“…Babbo pieta, pieta! Babbo pieta, pieta…”
Sang Renee Fleming for her third encore in Boston. She chose Puccini’s delicious “O Mio Babbino Caro” from Gianni Schicchi to end her captivating performance. As I sat in the audience listening to her sing, everything in the world just seemed right. Renee Fleming has been a role model for me because of her rich voice and singing success since high school. That’s what a lot of us think of when we think about singing, isn’t it? Singers. Gifted icons spewing forth their talent on stages around the world. And the fact that we connect people with singing is not a bad thing… in fact it’s very good. But I believe we should be thinking of more than just the famous few.
Before we go much further, I should probably tell you that some might label me as a singer. In fact, I went to college to sing. I’m a soprano, which, supposedly, can tell you a lot about my personality. (Ha!) I have enjoyed my fair share of singing wild runs in songs like “Mein Herr Marquis” from Die Fledermaus; I have tried my hand at singable melodies like “Un Bel Di” from Madama Butterfly; and I’ve even drawn a laugh with “Poor Wandering One” from Pirates of Penzance. Make no mistake, I have loved every minute of being on stage. When I perform for others, it’s like stretching a good muscle. As my friend, Megan, once said, “[there is a] part in all of us [musicians] that is fulfilled when we perform.”
I really do get quite a thrill from being on stage, but the layers of darkness that lurk in the wings deter me from getting there often. Not many people know that singing has almost torn apart my relationship with my husband. Twice. He is a singer, too, and with the two of us struggling to make something of ourselves, we have had plenty of ups and downs. Singers spend hours in pre-meditated, self-criticism while practicing their music. Then, we hire teachers whose job it is to criticize from the outside. And if we don’t find a nurturing teacher, we may be headed for some serious internal destruction. (I had one teacher tell me that I was built fundamentally wrong as a person, let alone as a singer.) I found the auditions to be the most discouraging, though, because every person running an audition is looking for something different and the performer has no way of knowing what that is. I was always obsessing about whether I had a poor audition, or I lacked talent, appearance, acting ability, projection, etc. when the fact is… they might just have been looking for someone different. It became a head game, and I did not have thick enough skin to deal with it. (My favorite was when I actually had a successful audition and the director called me into his office to tell me that I almost didn’t make it. Can you guess how that made me feel?)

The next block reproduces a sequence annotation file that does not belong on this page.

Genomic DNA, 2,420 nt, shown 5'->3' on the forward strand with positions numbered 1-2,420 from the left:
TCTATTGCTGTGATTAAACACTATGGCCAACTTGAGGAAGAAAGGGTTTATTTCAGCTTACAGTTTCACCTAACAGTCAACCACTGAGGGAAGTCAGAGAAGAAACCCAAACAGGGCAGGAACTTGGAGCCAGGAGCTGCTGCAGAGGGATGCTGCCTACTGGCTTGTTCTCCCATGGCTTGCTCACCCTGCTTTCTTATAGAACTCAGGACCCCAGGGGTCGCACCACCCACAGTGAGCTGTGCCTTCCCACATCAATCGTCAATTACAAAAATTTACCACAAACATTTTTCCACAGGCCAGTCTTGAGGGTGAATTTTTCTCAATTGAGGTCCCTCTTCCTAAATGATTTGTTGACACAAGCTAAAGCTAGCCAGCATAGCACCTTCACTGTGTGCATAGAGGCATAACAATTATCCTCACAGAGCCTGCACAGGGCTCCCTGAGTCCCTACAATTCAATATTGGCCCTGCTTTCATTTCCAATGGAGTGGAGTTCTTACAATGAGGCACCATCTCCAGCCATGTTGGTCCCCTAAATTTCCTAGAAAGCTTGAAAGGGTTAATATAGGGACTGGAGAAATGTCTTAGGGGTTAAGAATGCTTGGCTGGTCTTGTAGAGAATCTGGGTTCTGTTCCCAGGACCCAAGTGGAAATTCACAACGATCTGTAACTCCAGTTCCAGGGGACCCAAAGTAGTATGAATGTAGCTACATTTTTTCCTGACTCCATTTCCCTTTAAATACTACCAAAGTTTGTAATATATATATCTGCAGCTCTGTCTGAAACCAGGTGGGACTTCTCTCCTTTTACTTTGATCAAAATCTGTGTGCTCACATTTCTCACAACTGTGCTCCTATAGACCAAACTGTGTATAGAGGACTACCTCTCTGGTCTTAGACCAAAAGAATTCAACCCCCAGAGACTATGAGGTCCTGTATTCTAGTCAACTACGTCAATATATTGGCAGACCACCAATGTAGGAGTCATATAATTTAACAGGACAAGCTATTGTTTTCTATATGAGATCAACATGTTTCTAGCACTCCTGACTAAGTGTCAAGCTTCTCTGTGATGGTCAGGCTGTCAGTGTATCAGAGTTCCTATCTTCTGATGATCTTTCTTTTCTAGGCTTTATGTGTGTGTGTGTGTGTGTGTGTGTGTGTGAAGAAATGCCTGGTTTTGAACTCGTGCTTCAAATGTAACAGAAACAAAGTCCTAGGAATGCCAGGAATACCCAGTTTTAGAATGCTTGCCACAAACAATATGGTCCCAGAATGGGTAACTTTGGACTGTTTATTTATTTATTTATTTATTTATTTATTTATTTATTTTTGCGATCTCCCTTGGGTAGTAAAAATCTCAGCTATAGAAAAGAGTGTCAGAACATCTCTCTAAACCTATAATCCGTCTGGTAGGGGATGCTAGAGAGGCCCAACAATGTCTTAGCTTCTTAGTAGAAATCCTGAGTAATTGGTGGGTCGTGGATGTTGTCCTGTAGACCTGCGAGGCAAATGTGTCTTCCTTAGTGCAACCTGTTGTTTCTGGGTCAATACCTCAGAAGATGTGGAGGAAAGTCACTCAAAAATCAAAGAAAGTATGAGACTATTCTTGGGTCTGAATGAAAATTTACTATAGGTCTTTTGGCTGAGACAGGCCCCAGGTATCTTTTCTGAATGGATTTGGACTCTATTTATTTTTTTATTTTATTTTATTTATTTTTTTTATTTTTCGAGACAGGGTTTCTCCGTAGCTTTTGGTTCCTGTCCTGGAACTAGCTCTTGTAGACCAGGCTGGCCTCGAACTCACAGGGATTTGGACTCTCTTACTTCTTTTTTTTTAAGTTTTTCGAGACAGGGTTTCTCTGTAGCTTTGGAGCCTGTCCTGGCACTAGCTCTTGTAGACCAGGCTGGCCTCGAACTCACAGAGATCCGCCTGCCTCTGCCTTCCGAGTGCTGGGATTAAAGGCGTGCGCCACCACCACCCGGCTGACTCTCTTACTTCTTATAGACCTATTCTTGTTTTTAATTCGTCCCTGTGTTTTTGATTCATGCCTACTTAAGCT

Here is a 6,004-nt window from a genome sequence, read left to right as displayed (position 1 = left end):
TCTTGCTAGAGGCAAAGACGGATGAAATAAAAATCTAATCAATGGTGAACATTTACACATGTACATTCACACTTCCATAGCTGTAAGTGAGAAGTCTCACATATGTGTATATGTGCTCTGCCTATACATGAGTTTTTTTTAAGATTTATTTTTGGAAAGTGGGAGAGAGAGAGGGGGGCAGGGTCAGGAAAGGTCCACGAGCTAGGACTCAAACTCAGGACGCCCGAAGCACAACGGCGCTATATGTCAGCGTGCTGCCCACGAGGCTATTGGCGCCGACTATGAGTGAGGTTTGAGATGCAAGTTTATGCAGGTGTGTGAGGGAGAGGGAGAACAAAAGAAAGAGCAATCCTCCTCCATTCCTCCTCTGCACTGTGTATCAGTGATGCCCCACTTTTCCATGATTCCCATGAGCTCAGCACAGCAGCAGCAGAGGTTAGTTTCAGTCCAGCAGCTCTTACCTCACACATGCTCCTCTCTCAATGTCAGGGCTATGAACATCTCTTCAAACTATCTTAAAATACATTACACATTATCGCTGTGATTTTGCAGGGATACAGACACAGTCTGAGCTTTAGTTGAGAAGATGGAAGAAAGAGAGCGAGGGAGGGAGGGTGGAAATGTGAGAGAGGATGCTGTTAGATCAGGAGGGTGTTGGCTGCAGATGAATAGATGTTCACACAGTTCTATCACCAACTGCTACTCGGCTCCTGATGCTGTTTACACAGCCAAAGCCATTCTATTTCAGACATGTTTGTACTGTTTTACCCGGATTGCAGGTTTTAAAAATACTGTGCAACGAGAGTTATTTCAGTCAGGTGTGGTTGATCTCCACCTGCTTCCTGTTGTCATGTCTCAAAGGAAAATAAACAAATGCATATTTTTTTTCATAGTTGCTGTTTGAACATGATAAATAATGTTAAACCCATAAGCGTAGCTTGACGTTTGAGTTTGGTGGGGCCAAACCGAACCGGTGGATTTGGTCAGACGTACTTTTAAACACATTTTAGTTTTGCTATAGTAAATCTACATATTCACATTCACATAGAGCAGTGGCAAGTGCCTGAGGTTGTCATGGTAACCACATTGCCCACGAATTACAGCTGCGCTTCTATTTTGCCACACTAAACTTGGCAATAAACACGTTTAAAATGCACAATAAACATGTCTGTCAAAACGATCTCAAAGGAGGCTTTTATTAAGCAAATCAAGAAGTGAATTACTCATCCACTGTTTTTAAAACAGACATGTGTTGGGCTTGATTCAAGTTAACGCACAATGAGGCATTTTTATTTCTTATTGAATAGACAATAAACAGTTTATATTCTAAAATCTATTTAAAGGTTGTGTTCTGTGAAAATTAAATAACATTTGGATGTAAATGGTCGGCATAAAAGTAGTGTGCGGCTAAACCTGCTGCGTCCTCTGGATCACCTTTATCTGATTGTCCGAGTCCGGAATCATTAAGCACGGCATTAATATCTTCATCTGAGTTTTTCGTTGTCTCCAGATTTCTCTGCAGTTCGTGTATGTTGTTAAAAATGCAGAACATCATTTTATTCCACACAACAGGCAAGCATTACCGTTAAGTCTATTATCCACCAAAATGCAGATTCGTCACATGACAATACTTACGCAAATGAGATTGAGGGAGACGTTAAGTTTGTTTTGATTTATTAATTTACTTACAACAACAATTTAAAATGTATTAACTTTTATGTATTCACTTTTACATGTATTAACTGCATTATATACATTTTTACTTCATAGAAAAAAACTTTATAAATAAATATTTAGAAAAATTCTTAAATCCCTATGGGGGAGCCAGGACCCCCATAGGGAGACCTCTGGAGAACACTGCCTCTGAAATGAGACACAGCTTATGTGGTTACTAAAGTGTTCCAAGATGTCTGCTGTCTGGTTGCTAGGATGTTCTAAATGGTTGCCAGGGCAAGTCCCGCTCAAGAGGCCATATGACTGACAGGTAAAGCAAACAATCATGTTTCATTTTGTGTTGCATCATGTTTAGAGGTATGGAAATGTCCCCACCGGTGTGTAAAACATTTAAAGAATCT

Eventually, I realized that the cost of playing the game was not worth the prize. I didn’t relish feeling terrible about myself in between performances, so I stopped auditioning. Since then, I have struggled with calling myself a quitter – someone who gave up on her dreams and never achieved her goals. But you know what happened? I began to desire other things in life more than singing. New dreams emerged, and they continually make me smile. The dreams are about my family and finding deeper ways to serve others around me. And, being married to a singer, I know that performing is not gone forever. It’s simmering on my back burner for when I am ready for it again.
In the meantime, my new dreams have brought about a wonderful, life-giving reason to sing: joy! And when a person sings for joy, they don’t obsess about whether or not the people listening think they’re breathing correctly; they don’t worry about using proper diction, they don’t doubt their talent; and they don’t struggle with nerves. They feel free!
And, you know what else? I could have figured this out sooner if I had simply watched my elementary music students! They don’t know about our adult “don’t sing if you don’t have talent” code, so they go for it every time! It seems like Christmas morning when they realize there is a game that goes with the song they’ve just learned. Countless adults have come up to me and said, “Sarah, you’re so lucky. I wish I could sing.” Good news everyone: you can!
Singing is not a talent thing, it’s a people thing! People are made for singing… we just need to find our reason to sing. I think we should abandon our ‘don’t sing’ code, and trade it in for a new one… Just sing! “No,” say Kindermusik moms, “that can’t be right!” When I tell them that their child prefers to hear their voice over mine. But it’s true! It doesn’t matter that I have a degree in singing. They want to hear their Mommy. So sing your baby to sleep. Sing to accompany yourself as you dance around the kitchen with your toddler. Sing because it’s fun. Sing to your God. Sing to honor your country. Sing to play games. Sing to make people smile. Sing to make people laugh. Sing because you have a voice. Sing because the song is bubbling over. Friends, singing is not a talent thing… it’s a people thing.
“Gig Gig Gig!”
Sings my 1-year-old son as he dances with Daddy around the dining room to Rig-a-jig-jig. I think he already has it figured out…
This post brought to you from Miss Sarah!